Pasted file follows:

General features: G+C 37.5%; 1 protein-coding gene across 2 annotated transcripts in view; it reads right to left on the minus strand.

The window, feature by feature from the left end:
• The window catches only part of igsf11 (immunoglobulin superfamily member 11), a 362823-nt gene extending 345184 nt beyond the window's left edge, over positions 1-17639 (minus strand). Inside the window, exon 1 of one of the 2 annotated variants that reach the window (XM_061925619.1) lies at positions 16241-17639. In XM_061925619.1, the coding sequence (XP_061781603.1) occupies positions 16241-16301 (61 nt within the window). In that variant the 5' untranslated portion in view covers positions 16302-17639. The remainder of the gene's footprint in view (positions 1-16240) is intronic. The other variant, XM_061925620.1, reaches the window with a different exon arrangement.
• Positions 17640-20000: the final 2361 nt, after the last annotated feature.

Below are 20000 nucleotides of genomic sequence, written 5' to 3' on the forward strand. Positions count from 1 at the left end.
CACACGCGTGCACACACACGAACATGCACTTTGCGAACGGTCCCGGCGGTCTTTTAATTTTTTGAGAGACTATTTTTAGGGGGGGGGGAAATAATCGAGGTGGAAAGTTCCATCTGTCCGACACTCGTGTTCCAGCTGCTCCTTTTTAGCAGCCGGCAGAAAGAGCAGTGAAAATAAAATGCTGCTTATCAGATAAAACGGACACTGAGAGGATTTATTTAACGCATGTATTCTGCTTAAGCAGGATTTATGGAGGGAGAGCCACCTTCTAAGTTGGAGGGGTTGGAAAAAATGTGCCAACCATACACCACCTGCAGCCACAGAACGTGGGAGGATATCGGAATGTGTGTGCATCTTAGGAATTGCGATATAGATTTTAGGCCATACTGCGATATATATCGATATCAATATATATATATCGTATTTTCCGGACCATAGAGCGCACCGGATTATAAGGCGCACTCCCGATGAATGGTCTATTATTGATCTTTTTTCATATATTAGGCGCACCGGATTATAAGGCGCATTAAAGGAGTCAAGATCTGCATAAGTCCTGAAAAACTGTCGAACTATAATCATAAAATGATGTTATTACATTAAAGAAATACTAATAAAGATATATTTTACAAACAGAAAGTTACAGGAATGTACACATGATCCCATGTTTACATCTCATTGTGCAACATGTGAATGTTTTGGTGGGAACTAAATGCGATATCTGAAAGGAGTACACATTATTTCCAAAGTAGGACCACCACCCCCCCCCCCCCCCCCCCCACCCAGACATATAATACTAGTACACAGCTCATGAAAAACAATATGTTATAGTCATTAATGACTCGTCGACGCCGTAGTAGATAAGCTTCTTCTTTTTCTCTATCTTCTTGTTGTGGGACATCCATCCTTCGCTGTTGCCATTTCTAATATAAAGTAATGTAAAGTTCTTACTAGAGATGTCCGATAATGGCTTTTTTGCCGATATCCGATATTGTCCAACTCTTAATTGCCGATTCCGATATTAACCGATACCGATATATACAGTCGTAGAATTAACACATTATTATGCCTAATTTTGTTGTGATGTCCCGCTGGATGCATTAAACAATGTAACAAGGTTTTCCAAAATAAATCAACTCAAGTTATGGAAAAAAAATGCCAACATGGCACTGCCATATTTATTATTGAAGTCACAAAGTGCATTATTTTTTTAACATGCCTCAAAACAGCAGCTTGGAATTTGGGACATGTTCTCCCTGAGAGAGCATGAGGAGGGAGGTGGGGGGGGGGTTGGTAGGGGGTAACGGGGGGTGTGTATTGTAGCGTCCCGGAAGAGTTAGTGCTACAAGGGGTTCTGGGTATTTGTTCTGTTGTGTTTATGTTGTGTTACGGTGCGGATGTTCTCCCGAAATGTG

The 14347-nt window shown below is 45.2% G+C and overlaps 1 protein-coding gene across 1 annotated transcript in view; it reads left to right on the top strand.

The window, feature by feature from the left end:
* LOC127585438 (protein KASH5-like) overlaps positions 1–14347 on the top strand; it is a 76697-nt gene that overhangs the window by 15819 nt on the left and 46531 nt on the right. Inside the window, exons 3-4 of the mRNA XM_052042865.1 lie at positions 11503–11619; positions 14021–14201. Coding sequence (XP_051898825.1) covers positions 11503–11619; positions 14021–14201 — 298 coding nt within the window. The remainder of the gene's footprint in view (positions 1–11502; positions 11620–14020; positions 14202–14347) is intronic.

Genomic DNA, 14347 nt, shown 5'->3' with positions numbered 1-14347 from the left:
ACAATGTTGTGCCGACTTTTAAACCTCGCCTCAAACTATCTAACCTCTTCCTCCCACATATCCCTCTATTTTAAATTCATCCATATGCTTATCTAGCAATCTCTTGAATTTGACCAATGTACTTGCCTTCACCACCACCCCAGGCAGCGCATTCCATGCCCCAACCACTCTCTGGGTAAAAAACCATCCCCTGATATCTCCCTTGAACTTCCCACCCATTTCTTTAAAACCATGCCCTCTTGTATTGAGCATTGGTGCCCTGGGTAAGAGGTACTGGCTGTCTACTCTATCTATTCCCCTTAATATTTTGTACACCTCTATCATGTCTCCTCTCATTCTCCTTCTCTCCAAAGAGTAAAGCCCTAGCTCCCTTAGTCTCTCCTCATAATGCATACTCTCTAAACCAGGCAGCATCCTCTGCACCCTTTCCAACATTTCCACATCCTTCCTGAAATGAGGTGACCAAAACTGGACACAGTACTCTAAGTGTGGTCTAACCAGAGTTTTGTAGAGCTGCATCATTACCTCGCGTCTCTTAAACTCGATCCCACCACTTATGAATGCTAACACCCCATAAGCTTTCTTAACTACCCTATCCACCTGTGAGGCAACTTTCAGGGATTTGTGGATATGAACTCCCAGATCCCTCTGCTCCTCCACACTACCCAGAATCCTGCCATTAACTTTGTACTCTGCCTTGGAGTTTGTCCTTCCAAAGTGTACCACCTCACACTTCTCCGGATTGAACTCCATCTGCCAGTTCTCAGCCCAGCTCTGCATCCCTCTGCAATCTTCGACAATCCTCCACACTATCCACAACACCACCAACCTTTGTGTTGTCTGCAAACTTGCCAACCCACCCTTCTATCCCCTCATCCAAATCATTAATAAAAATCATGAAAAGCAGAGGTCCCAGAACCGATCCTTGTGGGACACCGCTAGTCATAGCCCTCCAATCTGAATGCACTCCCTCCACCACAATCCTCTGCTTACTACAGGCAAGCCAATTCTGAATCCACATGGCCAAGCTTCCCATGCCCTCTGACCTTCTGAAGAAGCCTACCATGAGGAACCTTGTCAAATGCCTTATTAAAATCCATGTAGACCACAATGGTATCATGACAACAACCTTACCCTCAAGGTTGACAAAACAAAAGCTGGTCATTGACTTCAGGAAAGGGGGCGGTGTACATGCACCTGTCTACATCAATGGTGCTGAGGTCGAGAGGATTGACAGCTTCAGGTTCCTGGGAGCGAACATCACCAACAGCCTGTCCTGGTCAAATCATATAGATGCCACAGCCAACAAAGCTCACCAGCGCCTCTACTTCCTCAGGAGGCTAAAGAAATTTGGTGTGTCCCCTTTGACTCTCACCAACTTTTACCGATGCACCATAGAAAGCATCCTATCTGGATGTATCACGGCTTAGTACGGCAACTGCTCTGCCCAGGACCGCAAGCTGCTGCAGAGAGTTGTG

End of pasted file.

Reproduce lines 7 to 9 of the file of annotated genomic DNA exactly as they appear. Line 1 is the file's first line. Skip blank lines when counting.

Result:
The 14347-nt window shown below is 45.2% G+C and overlaps 1 protein-coding gene across 1 annotated transcript in view; it reads left to right on the top strand.

The window, feature by feature from the left end:
* LOC127585438 (protein KASH5-like) overlaps positions 1–14347 on the top strand; it is a 76697-nt gene that overhangs the window by 15819 nt on the left and 46531 nt on the right. Inside the window, exons 3-4 of the mRNA XM_052042865.1 lie at positions 11503–11619; positions 14021–14201. Coding sequence (XP_051898825.1) covers positions 11503–11619; positions 14021–14201 — 298 coding nt within the window. The remainder of the gene's footprint in view (positions 1–11502; positions 11620–14020; positions 14202–14347) is intronic.